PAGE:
The Guardian has been following a growing controversy in the UK over a controversial plan by several major publishers to add "age-bands" to the covers of books (that is, suggested ages for the readers of said books). In a 30 May report, Richard Lea and Nell Boase quote several authors, whose reactions to the idea range from "silly" to "ridiculous" to "a disaster." Author Mal Peet told the paper "If you've got reluctant young readers, they're going to be reluctant to read any book which they consider to be beneath their age range. And there's no point in encouraging able young readers to read above their age range because they're going to do that anyway."
Rebecca McNally, publishing director of Macmillan's children's division, said "the whole point is to help adults who often feel completely lost in the children's section of a bookshop," but others see more troubling aspects of the plan. Author Francesca Simon: "The only thing that matters is can they read it, not should they read it, or would they enjoy it." McNally says that their market research indicates that children "didn't seem to pick up on the age-ranging and certainly didn't seem to feel negatively about it." That may be true in a research-based setting, but just wait until the first playground taunt-fest when someone is seen reading a book "labeled" as being for younger people.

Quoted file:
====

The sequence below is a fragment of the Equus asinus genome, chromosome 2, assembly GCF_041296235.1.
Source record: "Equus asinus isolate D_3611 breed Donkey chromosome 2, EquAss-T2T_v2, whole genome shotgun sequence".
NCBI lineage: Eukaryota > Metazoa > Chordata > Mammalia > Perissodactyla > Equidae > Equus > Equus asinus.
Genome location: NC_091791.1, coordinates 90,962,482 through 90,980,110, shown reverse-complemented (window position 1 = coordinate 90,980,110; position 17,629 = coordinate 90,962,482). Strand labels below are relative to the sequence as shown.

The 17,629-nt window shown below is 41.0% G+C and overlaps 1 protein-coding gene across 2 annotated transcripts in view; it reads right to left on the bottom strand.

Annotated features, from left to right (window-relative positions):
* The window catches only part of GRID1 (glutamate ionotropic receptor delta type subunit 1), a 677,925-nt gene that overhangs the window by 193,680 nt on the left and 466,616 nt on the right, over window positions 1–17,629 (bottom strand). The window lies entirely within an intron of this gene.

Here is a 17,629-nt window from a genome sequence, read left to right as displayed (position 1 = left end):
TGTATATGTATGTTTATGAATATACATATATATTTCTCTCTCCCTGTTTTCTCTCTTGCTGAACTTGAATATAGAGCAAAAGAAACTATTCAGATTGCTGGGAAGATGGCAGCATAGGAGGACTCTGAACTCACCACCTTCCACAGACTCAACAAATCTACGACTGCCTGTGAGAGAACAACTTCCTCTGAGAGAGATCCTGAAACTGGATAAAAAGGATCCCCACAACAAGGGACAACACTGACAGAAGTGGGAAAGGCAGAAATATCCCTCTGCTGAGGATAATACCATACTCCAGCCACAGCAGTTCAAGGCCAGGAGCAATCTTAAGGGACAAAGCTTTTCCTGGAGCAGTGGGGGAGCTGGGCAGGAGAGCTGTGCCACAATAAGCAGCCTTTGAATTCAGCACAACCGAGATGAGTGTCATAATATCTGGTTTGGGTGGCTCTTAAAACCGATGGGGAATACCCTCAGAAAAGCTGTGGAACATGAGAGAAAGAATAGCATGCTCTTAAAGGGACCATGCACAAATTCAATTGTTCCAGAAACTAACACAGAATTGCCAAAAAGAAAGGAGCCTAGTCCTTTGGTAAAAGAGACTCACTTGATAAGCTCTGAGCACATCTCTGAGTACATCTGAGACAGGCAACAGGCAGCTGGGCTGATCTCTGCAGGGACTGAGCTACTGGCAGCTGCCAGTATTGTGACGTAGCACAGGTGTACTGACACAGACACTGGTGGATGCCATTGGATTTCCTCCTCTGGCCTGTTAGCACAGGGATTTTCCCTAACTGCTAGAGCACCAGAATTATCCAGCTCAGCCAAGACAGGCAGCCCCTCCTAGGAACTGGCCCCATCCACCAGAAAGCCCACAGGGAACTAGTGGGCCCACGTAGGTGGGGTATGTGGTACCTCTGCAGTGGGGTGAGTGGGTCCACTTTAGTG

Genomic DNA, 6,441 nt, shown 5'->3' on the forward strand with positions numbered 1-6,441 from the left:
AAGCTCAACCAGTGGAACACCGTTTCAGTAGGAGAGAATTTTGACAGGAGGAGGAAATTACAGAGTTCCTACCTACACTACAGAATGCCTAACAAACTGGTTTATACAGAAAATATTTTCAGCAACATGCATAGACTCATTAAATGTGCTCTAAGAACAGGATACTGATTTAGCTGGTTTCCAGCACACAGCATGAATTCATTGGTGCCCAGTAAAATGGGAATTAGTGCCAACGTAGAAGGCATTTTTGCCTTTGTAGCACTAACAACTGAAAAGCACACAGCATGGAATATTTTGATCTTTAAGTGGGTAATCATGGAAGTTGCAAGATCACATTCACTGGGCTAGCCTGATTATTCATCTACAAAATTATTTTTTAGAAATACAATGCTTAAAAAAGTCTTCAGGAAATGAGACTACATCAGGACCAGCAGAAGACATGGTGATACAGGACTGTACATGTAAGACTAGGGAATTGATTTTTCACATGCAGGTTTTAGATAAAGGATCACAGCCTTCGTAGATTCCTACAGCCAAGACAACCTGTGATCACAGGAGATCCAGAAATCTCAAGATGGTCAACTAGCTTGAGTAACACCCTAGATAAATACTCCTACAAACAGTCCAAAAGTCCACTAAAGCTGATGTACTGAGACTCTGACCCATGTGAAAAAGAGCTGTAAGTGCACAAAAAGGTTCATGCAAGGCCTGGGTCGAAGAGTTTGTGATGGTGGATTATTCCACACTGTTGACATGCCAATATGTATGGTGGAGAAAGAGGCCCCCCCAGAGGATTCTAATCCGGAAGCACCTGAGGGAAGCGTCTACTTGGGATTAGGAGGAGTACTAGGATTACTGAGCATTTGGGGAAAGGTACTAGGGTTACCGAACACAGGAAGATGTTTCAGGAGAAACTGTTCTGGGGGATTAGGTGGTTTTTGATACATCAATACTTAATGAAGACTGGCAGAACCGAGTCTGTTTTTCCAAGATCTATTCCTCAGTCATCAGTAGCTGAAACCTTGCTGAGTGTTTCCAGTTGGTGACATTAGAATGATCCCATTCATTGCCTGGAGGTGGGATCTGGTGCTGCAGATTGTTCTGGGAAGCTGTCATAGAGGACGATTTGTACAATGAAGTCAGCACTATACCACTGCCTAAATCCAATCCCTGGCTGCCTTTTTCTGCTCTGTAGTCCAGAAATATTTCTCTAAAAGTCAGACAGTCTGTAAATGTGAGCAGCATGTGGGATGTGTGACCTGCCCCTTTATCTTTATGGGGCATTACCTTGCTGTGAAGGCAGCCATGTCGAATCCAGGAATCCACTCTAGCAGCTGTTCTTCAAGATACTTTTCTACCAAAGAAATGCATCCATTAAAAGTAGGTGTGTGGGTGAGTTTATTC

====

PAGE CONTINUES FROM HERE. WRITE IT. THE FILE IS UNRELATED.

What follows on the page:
A follow-up piece yesterday by Guy Dammann notes that more than eighty prominent authors and illustrators - including Philip Pullman and Michael Rosen - have signed a letter opposing the implementation of age-banding; that will be printed in the Friday issue of Bookseller. The letter refers to the scheme as "ill-conceived, damaging to the interests of young readers." An essay by Pullman is set to appear in Saturday's Guardian as well.
I share the opposition to the idea of age-banding; one of the most wonderful things about books (perhaps especially about books written for children or young adults) is the fact that they can be widely enjoyed by people of different ages. Sure, adults - even smart adults well-skilled in marketing - might think that it won't matter to a 9-year old that he or she is enjoying a book "age-banded" for 6-8 year-olds. But it will matter, and it shouldn't have to.
Drop the scheme, and tell those adults who are having so much trouble finding suitable books for their children to pull up a chair and read a few. They might just learn something.